As French sailors are rescued from capsized trimaran, did a collision cause the pitchpoling?
Oh dear, this is the second time in a year that Jean Le Cam has been making news wearing a survival suit and swimming out from the hull of an upturned boat. The first was earlier this year in the Vendée Globe when the keel fell off his monohull.
This was the scene off Cherbourg early this morning, as captured by photographer Thierry Martinez. Le Cam and his co-skipper Yves Le Blevec spent a cold and worrying night on the capsized hull of Le Blevec’s new 50ft trimaran Actual after it pitchpoled yesterday evening on the opening hours of the two-handed Transat Jacques Vabre race.
After dawn the boat was taken in tow by a SNSM lifeboat.
What the photos don’t show (perhaps purposely) is that the bow of the trimaran is badly damaged.
The supposition at this stage is that the trimaran hit something before upending.
This is a really cruel start to this new 50-footer’s first big outing. Together with Franck-Yves Escoffier’s new 50ft tri Crêpes Whaou!, this boat represents a new generation aimed at filling the gap left by the defunct ORMA 60s. The new Multi 50 rule specifies GRP construction, limited sail area and a number of other restraints.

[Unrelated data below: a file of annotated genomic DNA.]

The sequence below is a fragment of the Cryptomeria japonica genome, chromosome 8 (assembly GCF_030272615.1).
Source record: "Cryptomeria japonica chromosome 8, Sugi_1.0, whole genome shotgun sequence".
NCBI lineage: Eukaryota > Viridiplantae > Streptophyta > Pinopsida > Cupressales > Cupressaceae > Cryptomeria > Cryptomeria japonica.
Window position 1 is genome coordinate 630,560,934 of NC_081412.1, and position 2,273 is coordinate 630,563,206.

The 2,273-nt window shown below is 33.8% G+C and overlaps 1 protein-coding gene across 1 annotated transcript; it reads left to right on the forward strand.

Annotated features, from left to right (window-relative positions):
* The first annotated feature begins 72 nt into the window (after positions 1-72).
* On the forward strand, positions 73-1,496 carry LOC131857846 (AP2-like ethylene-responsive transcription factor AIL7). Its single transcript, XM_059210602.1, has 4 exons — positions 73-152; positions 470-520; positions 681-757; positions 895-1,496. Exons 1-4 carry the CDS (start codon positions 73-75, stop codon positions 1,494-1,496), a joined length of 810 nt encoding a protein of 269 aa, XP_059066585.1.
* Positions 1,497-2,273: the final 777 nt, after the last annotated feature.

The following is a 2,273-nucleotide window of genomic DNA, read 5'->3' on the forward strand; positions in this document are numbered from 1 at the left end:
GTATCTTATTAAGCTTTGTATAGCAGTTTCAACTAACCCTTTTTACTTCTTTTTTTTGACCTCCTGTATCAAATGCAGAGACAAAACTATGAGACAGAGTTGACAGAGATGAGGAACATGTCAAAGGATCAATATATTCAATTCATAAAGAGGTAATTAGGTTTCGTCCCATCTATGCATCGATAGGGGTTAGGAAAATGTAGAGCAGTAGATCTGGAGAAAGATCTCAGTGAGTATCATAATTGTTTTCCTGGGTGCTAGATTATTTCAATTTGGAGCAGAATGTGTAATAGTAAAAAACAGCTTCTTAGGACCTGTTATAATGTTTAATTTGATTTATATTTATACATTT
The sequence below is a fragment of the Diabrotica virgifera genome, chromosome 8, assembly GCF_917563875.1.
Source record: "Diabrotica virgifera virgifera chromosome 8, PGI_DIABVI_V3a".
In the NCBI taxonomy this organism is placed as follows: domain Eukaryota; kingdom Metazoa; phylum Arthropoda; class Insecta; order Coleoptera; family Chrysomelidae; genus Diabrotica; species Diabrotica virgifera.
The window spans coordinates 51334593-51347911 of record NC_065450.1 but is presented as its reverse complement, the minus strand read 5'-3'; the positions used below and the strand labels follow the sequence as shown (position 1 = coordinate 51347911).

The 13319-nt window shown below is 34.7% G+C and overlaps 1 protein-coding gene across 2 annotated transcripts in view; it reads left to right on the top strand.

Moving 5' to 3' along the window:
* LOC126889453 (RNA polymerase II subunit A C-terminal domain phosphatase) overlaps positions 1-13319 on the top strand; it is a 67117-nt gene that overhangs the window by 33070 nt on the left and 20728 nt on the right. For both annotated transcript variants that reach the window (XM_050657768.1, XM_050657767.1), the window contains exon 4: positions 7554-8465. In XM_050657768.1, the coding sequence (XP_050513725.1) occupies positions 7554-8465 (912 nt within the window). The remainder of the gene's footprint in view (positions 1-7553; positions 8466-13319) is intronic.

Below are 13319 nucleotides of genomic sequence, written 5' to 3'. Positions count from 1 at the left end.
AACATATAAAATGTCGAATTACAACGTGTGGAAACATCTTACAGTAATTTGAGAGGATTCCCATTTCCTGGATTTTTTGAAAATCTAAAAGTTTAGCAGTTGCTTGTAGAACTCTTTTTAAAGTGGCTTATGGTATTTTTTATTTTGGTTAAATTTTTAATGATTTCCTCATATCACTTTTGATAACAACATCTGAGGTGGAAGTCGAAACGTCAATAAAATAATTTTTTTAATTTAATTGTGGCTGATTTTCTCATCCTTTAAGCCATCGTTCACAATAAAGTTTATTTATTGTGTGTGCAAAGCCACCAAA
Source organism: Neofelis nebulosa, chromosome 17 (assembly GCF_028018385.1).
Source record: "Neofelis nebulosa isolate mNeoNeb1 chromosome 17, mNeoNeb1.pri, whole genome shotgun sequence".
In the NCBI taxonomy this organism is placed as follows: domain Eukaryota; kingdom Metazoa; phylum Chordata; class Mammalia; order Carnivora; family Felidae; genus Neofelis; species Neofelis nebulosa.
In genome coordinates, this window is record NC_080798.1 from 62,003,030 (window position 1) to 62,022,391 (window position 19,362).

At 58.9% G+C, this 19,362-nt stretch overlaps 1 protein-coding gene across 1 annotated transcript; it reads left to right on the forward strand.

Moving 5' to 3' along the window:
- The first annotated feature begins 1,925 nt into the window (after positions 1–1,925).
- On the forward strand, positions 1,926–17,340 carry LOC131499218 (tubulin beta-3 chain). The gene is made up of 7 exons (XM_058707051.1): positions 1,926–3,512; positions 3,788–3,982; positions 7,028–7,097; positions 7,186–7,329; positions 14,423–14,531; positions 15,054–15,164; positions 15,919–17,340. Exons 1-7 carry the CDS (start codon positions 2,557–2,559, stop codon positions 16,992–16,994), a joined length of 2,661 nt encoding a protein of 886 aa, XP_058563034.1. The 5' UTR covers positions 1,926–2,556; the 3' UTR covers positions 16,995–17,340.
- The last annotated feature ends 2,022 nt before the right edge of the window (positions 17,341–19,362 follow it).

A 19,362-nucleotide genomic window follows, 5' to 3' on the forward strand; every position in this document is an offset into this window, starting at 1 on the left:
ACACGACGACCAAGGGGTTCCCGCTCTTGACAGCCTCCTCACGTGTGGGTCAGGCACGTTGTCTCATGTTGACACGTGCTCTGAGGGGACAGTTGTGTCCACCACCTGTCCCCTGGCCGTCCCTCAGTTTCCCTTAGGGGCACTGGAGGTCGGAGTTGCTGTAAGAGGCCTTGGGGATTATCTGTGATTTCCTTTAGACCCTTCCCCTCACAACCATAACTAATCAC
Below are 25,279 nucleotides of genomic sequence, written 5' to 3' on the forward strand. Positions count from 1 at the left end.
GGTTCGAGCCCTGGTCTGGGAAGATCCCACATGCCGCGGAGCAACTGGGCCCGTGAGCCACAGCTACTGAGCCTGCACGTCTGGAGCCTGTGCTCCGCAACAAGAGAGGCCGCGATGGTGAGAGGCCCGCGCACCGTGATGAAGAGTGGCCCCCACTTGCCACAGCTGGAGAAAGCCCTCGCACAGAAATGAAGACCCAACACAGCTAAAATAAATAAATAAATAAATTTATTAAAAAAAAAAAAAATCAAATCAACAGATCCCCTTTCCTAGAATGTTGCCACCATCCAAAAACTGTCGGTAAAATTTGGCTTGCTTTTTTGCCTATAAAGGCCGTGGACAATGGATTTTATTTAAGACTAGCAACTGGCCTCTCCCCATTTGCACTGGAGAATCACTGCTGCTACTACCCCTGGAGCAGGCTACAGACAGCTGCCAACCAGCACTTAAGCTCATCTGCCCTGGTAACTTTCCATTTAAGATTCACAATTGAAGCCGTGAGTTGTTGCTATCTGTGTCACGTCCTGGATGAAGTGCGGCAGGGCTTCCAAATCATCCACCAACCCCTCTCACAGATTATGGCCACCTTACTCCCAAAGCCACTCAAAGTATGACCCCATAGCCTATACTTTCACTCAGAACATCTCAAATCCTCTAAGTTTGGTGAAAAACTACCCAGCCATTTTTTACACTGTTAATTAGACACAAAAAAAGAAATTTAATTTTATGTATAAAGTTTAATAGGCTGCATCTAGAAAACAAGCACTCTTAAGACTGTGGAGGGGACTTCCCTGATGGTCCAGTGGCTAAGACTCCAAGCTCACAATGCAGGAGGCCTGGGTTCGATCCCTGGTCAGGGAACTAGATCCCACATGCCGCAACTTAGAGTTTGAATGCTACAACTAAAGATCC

The whole point of them is that they should be much cheaper to build and run, and more robust to sail. Clearly if the capsize was as a result of a collision, it says nothing about either of the points above.
Unfortunately, however, it does illustrate the ultimate risks of multihulls: that once they go over they aren’t going to come back up again.